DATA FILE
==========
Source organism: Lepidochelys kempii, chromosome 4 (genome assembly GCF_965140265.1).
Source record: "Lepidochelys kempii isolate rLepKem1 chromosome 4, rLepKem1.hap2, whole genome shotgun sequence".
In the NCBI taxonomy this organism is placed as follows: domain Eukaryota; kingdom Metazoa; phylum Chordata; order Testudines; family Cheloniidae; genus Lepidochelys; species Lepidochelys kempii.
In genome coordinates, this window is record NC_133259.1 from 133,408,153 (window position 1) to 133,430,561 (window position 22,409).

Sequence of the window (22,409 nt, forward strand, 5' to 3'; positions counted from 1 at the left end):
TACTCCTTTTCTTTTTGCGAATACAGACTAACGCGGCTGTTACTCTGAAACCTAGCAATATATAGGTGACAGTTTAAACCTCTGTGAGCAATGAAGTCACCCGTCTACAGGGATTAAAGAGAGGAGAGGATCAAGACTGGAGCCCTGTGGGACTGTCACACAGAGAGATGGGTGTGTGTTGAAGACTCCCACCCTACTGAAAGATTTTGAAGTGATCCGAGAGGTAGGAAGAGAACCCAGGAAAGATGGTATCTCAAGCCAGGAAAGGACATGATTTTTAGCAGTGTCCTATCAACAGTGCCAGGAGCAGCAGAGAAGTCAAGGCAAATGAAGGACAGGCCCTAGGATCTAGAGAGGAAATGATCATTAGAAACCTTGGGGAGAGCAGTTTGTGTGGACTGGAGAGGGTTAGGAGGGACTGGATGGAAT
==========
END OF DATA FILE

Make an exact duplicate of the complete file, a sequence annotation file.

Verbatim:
Source organism: Lepidochelys kempii, chromosome 4 (genome assembly GCF_965140265.1).
Source record: "Lepidochelys kempii isolate rLepKem1 chromosome 4, rLepKem1.hap2, whole genome shotgun sequence".
In the NCBI taxonomy this organism is placed as follows: domain Eukaryota; kingdom Metazoa; phylum Chordata; order Testudines; family Cheloniidae; genus Lepidochelys; species Lepidochelys kempii.
In genome coordinates, this window is record NC_133259.1 from 133,408,153 (window position 1) to 133,430,561 (window position 22,409).

Sequence of the window (22,409 nt, forward strand, 5' to 3'; positions counted from 1 at the left end):
TACTCCTTTTCTTTTTGCGAATACAGACTAACGCGGCTGTTACTCTGAAACCTAGCAATATATAGGTGACAGTTTAAACCTCTGTGAGCAATGAAGTCACCCGTCTACAGGGATTAAAGAGAGGAGAGGATCAAGACTGGAGCCCTGTGGGACTGTCACACAGAGAGATGGGTGTGTGTTGAAGACTCCCACCCTACTGAAAGATTTTGAAGTGATCCGAGAGGTAGGAAGAGAACCCAGGAAAGATGGTATCTCAAGCCAGGAAAGGACATGATTTTTAGCAGTGTCCTATCAACAGTGCCAGGAGCAGCAGAGAAGTCAAGGCAAATGAAGGACAGGCCCTAGGATCTAGAGAGGAAATGATCATTAGAAACCTTGGGGAGAGCAGTTTGTGTGGACTGGAGAGGGTTAGGAGGGACTGGATGGAAT